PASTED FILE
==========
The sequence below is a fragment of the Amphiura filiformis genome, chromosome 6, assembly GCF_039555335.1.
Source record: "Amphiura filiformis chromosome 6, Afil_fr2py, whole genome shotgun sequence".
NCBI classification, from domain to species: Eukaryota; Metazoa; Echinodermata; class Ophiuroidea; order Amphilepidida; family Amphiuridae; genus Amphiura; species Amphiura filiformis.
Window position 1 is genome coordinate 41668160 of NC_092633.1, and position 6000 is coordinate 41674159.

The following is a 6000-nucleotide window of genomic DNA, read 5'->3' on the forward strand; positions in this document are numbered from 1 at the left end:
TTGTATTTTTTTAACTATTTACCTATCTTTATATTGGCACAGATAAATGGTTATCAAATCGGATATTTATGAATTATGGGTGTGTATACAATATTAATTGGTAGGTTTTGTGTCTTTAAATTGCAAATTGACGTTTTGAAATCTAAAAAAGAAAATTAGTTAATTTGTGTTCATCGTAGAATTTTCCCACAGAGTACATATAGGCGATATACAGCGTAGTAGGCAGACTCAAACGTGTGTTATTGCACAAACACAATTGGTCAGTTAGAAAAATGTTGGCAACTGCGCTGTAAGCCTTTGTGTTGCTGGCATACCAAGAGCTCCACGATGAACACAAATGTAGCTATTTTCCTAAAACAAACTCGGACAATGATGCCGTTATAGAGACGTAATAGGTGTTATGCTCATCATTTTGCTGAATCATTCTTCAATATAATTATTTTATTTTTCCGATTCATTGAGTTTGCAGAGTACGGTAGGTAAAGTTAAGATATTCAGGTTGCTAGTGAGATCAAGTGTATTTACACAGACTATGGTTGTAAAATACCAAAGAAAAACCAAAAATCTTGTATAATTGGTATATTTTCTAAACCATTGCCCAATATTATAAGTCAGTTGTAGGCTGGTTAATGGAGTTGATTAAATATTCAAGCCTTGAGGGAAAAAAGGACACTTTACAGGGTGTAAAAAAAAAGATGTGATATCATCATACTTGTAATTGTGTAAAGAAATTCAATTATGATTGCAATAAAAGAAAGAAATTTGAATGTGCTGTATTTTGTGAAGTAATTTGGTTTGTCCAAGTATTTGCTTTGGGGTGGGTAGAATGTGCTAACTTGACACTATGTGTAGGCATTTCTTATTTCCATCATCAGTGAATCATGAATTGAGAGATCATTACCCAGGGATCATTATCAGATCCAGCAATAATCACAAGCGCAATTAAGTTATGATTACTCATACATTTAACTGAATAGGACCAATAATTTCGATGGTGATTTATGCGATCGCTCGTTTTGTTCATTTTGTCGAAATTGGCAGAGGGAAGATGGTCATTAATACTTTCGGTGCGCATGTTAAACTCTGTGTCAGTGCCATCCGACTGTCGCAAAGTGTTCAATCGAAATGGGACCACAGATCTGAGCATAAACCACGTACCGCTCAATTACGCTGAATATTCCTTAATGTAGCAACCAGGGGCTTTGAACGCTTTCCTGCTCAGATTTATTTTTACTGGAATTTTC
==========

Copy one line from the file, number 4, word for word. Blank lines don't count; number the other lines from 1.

Window position 1 is genome coordinate 41668160 of NC_092633.1, and position 6000 is coordinate 41674159.